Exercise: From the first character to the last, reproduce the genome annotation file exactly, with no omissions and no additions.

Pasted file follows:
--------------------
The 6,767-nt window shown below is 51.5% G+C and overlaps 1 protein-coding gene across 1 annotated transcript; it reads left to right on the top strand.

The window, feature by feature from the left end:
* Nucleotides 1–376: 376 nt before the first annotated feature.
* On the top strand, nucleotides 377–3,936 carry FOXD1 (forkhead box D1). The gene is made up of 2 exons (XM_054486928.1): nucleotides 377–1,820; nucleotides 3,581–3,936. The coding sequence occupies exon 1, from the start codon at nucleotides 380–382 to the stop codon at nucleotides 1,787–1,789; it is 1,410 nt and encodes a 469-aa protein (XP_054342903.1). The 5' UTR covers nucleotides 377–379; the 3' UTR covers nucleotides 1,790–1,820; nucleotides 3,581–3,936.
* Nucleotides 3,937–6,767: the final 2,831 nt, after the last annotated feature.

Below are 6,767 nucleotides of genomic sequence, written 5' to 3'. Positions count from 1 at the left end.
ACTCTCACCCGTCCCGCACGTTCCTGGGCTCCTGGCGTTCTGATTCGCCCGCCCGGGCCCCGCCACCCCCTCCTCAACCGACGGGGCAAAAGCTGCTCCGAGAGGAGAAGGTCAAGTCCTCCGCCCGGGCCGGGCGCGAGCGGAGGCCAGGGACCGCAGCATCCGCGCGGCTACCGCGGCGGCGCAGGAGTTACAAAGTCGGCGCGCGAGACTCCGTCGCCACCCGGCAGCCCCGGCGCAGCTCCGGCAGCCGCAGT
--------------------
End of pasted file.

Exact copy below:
The 6,767-nt window shown below is 51.5% G+C and overlaps 1 protein-coding gene across 1 annotated transcript; it reads left to right on the top strand.

The window, feature by feature from the left end:
* Nucleotides 1–376: 376 nt before the first annotated feature.
* On the top strand, nucleotides 377–3,936 carry FOXD1 (forkhead box D1). The gene is made up of 2 exons (XM_054486928.1): nucleotides 377–1,820; nucleotides 3,581–3,936. The coding sequence occupies exon 1, from the start codon at nucleotides 380–382 to the stop codon at nucleotides 1,787–1,789; it is 1,410 nt and encodes a 469-aa protein (XP_054342903.1). The 5' UTR covers nucleotides 377–379; the 3' UTR covers nucleotides 1,790–1,820; nucleotides 3,581–3,936.
* Nucleotides 3,937–6,767: the final 2,831 nt, after the last annotated feature.

Below are 6,767 nucleotides of genomic sequence, written 5' to 3'. Positions count from 1 at the left end.
ACTCTCACCCGTCCCGCACGTTCCTGGGCTCCTGGCGTTCTGATTCGCCCGCCCGGGCCCCGCCACCCCCTCCTCAACCGACGGGGCAAAAGCTGCTCCGAGAGGAGAAGGTCAAGTCCTCCGCCCGGGCCGGGCGCGAGCGGAGGCCAGGGACCGCAGCATCCGCGCGGCTACCGCGGCGGCGCAGGAGTTACAAAGTCGGCGCGCGAGACTCCGTCGCCACCCGGCAGCCCCGGCGCAGCTCCGGCAGCCGCAGT